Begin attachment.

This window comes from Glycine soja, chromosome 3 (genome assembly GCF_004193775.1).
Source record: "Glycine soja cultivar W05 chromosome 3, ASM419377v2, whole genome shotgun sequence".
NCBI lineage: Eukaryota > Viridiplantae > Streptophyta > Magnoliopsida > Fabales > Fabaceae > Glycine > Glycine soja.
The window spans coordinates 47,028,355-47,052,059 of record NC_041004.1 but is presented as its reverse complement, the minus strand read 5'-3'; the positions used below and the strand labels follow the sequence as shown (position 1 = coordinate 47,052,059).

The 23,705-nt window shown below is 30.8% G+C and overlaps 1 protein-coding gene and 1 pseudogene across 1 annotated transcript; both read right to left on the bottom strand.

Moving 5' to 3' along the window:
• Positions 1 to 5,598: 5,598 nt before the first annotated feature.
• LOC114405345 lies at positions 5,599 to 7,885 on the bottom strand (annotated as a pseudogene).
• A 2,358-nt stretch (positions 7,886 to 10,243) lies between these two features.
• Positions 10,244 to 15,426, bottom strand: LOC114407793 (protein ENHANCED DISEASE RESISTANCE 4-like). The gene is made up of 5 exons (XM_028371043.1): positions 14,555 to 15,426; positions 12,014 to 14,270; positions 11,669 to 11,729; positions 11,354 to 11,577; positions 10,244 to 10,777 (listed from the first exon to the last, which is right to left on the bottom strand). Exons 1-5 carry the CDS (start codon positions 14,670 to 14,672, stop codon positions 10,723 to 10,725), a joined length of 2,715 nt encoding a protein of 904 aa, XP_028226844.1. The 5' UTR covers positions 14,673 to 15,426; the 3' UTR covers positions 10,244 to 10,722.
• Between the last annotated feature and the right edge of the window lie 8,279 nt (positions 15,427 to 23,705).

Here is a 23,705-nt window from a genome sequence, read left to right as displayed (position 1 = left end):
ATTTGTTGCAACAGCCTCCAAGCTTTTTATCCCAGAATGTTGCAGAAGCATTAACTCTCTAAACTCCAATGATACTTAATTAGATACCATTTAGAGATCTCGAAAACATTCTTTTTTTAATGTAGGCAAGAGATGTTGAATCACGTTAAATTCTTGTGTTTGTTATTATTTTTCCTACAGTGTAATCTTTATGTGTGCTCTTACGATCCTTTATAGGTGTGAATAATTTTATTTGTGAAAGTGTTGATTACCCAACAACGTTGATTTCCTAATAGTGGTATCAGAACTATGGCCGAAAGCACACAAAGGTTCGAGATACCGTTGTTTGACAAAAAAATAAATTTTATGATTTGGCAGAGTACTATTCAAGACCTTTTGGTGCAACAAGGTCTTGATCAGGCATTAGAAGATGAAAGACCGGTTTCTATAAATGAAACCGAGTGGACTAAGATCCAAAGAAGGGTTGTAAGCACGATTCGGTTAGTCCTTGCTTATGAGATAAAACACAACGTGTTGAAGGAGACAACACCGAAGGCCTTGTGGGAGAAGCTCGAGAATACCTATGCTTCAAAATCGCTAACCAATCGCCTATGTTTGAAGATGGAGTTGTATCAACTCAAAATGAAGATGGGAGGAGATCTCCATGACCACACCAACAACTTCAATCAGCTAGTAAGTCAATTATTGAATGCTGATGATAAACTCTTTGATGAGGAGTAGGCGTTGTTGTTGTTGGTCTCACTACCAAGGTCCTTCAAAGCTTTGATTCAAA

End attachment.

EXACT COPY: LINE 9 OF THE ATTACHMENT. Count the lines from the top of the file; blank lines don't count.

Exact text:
• A 2,358-nt stretch (positions 7,886 to 10,243) lies between these two features.